Kin “[find] each other’s lives inscrutable” in this rich, sharp story about the way identity is formed.

Pub Date: June 2, 2020

ISBN: 978-0-525-53629-1

Page Count: 352

Publisher: Riverhead

Review Posted Online: March 15, 2020

Kirkus Reviews Issue: April 1, 2020

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ANIMAL FARM

A FAIRY STORY

A modern day fable, with modern implications in a deceiving simplicity, by the author of Dickens. Dali and Others (Reynal & Hitchcock, p. 138), whose critical brilliance is well adapted to this type of satire. This tells of the revolt on a farm, against humans, when the pigs take over the intellectual superiority, training the horses, cows, sheep, etc., into acknowledging their greatness. The first hints come with the reading out of a pig who instigated the building of a windmill, so that the electric power would be theirs, the idea taken over by Napoleon who becomes topman with no maybes about it. Napoleon trains the young puppies to be his guards, dickers with humans, gradually instigates a reign of terror, and breaks the final commandment against any animal walking on two legs. The old faithful followers find themselves no better off for food and work than they were when man ruled them, learn their final disgrace when they see Napoleon and Squealer carousing with their enemies... A basic statement of the evils of dictatorship in that it not only corrupts the leaders, but deadens the intelligence and awareness of those led so that tyranny is inevitable. Mr. Orwell's animals exist in their own right, with a narrative as individual as it is apt in political parody.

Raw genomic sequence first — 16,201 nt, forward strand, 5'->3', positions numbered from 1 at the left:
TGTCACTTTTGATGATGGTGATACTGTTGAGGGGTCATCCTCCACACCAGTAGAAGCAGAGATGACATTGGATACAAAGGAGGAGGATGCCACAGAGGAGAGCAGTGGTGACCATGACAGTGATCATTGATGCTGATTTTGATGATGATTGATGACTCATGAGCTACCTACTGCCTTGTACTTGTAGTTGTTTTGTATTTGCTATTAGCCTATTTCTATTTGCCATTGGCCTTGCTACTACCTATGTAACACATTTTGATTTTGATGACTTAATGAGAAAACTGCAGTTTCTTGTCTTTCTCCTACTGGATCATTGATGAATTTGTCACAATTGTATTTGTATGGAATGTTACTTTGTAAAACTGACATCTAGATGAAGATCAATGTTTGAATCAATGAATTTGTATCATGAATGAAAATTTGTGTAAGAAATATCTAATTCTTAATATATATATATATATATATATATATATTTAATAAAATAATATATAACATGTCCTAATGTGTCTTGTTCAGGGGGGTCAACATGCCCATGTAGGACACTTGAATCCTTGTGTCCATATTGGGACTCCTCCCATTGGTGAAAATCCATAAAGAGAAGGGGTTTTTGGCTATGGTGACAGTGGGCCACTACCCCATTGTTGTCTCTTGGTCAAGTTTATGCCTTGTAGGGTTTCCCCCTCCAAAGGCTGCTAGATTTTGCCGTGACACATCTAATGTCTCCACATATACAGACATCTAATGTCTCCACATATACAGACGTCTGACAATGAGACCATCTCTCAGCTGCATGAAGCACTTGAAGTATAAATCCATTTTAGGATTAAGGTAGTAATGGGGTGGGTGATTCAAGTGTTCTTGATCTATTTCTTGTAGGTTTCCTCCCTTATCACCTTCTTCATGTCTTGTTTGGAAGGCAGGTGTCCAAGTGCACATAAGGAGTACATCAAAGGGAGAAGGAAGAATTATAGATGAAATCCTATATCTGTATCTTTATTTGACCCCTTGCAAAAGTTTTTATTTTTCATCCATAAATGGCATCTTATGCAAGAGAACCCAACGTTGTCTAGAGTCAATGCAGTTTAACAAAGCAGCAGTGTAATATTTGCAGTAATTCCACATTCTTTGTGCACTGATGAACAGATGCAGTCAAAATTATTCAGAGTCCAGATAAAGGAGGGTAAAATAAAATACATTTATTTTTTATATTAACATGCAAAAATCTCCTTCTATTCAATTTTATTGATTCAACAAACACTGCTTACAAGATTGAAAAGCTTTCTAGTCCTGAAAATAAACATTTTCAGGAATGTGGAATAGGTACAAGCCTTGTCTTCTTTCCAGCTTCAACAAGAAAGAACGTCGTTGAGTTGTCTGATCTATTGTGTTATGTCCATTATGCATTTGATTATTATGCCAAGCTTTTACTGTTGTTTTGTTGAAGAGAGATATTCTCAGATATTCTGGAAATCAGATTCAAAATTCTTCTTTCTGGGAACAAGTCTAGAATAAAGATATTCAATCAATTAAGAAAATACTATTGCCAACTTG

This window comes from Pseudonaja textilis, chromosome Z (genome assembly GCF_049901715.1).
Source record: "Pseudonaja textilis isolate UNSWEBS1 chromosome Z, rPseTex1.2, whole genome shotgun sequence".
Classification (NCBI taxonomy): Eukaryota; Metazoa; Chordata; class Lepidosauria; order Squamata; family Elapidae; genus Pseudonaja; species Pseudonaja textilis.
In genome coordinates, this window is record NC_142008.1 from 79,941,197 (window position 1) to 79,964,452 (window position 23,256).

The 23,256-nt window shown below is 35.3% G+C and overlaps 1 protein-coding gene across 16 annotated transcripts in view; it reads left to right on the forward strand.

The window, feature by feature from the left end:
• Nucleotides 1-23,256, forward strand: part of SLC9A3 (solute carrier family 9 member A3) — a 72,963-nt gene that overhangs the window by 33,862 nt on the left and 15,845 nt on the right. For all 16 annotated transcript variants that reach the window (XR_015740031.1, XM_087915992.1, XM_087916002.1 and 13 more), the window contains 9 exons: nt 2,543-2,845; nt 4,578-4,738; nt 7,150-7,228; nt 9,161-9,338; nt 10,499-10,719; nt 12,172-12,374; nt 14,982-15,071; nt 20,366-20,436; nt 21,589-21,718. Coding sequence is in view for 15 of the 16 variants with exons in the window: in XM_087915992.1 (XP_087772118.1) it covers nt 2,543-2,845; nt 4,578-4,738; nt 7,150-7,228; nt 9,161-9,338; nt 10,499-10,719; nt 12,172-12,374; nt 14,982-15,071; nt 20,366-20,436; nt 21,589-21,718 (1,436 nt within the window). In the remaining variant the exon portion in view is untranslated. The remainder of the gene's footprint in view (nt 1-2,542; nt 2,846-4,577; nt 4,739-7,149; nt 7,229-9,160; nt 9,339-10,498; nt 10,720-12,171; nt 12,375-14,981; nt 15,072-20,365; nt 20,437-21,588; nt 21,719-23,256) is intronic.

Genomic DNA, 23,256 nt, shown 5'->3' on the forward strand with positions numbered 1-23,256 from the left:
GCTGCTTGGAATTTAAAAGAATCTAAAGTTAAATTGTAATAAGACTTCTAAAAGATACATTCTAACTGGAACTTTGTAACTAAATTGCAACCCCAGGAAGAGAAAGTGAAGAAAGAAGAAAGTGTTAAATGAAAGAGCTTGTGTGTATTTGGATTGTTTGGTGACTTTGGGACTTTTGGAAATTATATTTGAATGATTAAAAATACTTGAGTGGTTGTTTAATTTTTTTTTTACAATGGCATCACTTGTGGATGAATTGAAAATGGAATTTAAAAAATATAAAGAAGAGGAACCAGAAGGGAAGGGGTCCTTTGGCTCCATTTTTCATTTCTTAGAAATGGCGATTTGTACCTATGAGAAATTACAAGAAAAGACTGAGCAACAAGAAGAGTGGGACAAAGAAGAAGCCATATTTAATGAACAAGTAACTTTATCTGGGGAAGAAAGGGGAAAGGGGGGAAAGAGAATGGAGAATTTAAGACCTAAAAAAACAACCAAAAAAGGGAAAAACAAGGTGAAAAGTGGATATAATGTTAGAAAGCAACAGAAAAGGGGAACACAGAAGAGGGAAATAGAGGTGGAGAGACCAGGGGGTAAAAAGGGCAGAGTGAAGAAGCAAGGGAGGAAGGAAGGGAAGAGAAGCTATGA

Pub Date: Aug. 26, 1946

ISBN: 0452277507

Page Count: 114

Publisher: Harcourt, Brace

Review Posted Online: Nov. 2, 2011

Kirkus Reviews Issue: Aug. 1, 1946